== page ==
The fish surfboard is an essential piece of surf travel gear.
Why? There are so many more performance-oriented surfboards out there?
That is exactly the point. The fish surfboard is the perfect travel board because it works in so many different sets of conditions. And let’s be perfectly transparent, if you are a true slab hunter, looking to get shacked in double overhead barrels breaking over a razor-sharp reef – you’re right, maybe the fish surfboard isn’t for that particular surfer.
Two fins changed my life.
-Mark Richards (Fish: The Surfboard Documentary)
However, even if that type of surfer gets off a plane and finds waist-to-head high waves, perhaps all of those thin potato chip thrusters won’t be that much fun.
Anyway, for the rest of us, booking surf trips to Costa Rica or elsewhere in Central America, maybe hoping off a plane for a long weekend in Mexico, a fish surfboard will get us through all sorts of different surf conditions with a smile.
(The sweet pink fish surfboard in the image above is the one I rented for a surf trip to the North Island of New Zealand. I surfed this board in waist to head high peeling points, little mini-barrels, and blown out mess at Piha. )
Plus that extra foam volume in a fish surfboard might come in handy if you haven’t paddled for a while.
Twin Fin Fish Surfboard
Fish surfboards, and twin fins in general, have been making a strong comeback in recent years. If you have a chance to watch Fish: A Documentary you’ll see why. Or perhaps, like me, you had a chance to figure it out on your own.
While the surf industry was shoving thrusters down our throats like we’re all 100 lb groms, those people holding onto retro fish and other single fins were out there having fun.
(Not sure if you have noticed, but even the lowly funboard is having a comeback!)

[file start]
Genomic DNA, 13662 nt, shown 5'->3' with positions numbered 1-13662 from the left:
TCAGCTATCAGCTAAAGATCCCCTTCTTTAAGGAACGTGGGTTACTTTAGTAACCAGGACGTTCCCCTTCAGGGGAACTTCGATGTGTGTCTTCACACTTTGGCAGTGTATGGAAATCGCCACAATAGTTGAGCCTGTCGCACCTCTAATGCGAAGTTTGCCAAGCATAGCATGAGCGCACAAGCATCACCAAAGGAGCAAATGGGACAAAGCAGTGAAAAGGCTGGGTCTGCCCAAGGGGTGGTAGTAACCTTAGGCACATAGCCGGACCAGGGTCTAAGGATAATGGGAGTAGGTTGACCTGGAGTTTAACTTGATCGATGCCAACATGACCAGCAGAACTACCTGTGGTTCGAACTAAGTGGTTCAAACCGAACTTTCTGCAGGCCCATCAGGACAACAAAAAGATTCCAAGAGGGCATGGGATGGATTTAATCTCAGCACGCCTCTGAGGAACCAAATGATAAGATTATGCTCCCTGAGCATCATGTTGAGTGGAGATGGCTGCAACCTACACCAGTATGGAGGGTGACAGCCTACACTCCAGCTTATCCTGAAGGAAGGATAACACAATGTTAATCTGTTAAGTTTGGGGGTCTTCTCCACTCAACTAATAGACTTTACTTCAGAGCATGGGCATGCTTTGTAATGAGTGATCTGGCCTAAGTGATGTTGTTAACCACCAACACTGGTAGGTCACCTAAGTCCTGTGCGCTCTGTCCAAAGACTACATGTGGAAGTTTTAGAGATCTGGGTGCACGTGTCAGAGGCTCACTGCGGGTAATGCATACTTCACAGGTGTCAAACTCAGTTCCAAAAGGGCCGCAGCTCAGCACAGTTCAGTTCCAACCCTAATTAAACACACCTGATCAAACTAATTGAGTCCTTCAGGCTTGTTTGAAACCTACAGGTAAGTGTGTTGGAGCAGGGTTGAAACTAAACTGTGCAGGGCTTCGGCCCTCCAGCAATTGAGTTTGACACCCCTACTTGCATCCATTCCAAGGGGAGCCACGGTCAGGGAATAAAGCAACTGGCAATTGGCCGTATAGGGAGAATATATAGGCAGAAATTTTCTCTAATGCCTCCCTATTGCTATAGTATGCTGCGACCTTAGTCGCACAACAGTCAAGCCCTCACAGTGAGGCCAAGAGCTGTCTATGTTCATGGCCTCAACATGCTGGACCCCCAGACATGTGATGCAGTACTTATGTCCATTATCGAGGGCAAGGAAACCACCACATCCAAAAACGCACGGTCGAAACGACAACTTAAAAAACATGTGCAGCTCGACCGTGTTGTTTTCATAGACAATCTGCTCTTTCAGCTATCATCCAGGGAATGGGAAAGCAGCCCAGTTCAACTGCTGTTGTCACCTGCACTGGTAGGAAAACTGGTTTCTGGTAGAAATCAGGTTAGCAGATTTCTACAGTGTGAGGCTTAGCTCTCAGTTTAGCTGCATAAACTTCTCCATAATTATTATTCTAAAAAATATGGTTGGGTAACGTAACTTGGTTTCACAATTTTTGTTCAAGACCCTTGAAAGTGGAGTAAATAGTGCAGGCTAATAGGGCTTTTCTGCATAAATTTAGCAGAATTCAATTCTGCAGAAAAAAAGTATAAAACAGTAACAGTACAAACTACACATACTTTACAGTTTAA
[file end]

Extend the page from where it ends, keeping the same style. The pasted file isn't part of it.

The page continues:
Wait, surfing can be fun? Not a pure paddle-power battle while trying to not sink to the bottom?
Well, that’s where your fish will come in.
Have fun everyone.
Fish Surfboard Quiver
Here’s a little look at some of the boards in my quiver – surfboards, snowboards, splitboards, skateboards… You get the idea.
I currently have two fish surfboards.
My first fish is a 6’2 Bettis Surfboards fish. I bought this while living in Seal Beach, a perfect beach for surfing on a fish. I love this Bettis surfboard. It is a classic fish shape with glassed-on twin keel fins.
The Bettis fish is nice a full, paddles like a dream, and catches every wave that comes along. It is so full that you might even be able to sneak a foot up onto the nose for a bit before it plows into the wave.
It is the most fun surfboard I own.
As I mentioned above, I lived in Seal Beach for a while. If you live in Seal Beach, then you know Harbour Surfboards. Harbour Surfboards is the quintessential surf brand in the quintessential surf town. While Harbour is best known for their epic longboards, I’m not really a longboarder.
However, Harbour will make you anything and their cred in retro surfboards is unparalleled. So I had them make me a 6’0 twin fish surfboard with FCS fins. The only problem with my Bettis fish is that I’m always worried to travel with glassed-on fins. The FCS fins on my Harbour fish make it the perfect travel board.
This fish is a little lighter on volume and has a bit more rocker. While it takes a bit more juice to paddle than the Bettis, its more modern shape holds up great when the surf gets bigger or steeper.
I love this Harbour fish as a travel board.